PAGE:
Without tunnel try, Steph Curry will need new pregame shot
OAKLAND, Calif. (AP) — Stephen Curry's pregame tunnel heaves have become such a spectacle at Oracle Arena that hundreds of cameras rise in the air to capture the moment.
He won't have that anymore when the Warriors move across the bay to San Francisco to Chase Center next season.
Everybody figures Curry will come up with a snazzy move to replace it.
"Shoot, I don't know, probably like a backflip or something like that," quipped Splash Brother Klay Thompson.
A new signature shot? For sure.
Curry vows to do something new and fun, but will just let it come to him when the time arrives. He's not pre-planning, and especially not now with the playoffs his top priority. The Warriors opened their first-round series with a 121-104 blowout of the Los Angeles Clippers.
"I've got to let it happen organically, just like this happened," Curry said. "I've got to let it happen organically. I don't really know. It'll come to me, though."
Curry typically takes five tries total, fewer when he makes one, from just off the court by the end of the bench at the start of the tunnel before he sprints down the hallway back to the locker room. He takes a pass from security guard Curtis Jones and lets it fly for cheering fans who clamor in Oracle Arena's lower bowl, desperate for a glimpse of the two-time MVP getting ready for another game.
Jones recalls a stretch when Curry made five straight tunnel shots, meaning he knocked it down on the first attempt in five consecutive home games — "which is almost unheard of," Jones said.
"The word I always use is priceless. It's been priceless," said Jones, 67, who has worked security at Warriors games for nearly 2 ½ decades.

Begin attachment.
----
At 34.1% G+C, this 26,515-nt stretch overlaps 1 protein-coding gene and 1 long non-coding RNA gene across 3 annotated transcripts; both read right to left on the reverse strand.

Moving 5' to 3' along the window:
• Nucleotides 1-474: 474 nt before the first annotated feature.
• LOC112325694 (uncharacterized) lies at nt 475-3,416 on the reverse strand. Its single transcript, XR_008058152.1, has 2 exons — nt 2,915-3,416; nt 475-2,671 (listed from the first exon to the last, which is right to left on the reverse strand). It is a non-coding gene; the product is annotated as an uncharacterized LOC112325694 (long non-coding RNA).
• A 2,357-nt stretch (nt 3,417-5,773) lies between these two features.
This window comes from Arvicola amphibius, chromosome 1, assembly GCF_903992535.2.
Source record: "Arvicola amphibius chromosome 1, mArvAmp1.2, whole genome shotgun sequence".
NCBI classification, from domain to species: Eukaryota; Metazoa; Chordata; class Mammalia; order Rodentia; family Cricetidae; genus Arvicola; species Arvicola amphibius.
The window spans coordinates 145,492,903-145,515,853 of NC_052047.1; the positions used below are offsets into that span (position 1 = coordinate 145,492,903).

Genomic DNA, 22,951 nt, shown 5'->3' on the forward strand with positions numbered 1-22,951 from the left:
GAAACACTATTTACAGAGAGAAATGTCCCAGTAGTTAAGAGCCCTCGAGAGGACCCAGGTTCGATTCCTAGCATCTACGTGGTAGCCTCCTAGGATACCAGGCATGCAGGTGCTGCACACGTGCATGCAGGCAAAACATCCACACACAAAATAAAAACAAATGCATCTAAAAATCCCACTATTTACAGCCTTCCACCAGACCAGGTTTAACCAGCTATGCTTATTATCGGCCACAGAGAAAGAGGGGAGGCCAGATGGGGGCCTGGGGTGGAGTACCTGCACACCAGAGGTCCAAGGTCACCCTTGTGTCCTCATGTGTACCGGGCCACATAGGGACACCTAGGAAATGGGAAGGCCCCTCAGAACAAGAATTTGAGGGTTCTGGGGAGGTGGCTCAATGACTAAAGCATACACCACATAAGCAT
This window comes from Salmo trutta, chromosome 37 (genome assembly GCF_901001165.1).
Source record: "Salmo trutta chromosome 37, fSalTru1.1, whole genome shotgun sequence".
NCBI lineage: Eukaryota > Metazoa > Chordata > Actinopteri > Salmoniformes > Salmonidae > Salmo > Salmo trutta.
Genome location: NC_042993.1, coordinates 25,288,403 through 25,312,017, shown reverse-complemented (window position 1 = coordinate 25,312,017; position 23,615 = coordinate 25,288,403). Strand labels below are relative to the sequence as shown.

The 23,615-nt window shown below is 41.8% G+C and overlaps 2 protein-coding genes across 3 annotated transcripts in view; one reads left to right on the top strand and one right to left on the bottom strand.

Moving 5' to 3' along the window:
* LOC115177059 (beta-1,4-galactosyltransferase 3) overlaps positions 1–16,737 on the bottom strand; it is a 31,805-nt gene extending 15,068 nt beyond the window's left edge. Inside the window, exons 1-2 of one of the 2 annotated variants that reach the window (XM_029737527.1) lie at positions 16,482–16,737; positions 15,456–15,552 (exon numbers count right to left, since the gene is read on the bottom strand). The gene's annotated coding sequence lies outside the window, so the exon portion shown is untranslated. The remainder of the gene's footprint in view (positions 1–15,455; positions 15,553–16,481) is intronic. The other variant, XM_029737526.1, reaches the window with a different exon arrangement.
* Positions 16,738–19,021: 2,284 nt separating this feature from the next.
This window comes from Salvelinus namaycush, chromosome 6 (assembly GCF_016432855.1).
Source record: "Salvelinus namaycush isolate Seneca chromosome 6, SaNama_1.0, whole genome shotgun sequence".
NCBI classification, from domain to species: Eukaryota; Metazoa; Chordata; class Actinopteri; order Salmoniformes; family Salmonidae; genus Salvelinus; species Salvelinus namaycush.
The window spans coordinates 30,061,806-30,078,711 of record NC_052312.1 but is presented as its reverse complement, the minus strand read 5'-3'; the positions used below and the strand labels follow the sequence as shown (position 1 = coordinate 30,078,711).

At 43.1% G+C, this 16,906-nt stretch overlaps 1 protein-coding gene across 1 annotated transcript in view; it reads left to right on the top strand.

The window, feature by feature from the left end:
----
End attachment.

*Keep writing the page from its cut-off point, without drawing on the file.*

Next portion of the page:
Before the final regular-season game at Oracle on April 7, Curry took his shots and then embraced Jones before sprinting back to the locker room.
The shot will no longer work because of the configuration of the new arena. The tunnel at Oracle is on a line with the rim but will be at an angle behind the basket at Chase Center. Jones plans to work in the new venue and hopes to be part of Curry's to-be-determined signature move.
"Before the tunnel shot, people didn't come in near as fast," Jones recalled. "They come in early and have something to look forward to, so it made a big difference in the Oracle crowd. It made a major difference around here."
Fans weren't the only ones watching what became the NBA's most must-see warmup.
"I love all his routines, pregame rituals. I know all of them. I watch all of them. We all watch them," Warriors teammate Quinn Cook said. "I know he'll come up with something to replace that — I mean, nothing will replace that. He has to have a new ending shot after his pregame shooting."
Draymond Green knew a change was coming after recently taking a tour of Chase Center with Warriors COO Rick Welts.
"Rick Welts was telling me, 'We had one mistake in making this arena.' I'm like 'What was the mistake?' 'Well, with the way it's set up, Steph's tunnel shot, the angles, it won't work anymore,'" Green said. "It's like, 'Well, Steph better figure out another shot.' And he will. I'm not sure what it will be yet but he'll figure something out."
Just don't count on the typically outspoken Green to help.
"Nope. You can't give Steph ideas," Green said. "He'll just figure it out."
But whatever it is, it will be hard to top the tradition at Oracle.
"He has a lot of them here," said his father, Dell Curry. "You've got to make new ones I guess. It's been fun."
Curry has been known to mimic moves from a range of sports like curling, volleyball and soccer. Coach Steve Kerr will be eager to see what Curry pulls out of his hat.
"It's great for the fans. It's great for me to get a nice routine down," Curry said. "I didn't realize it would be such a big thing. But it is."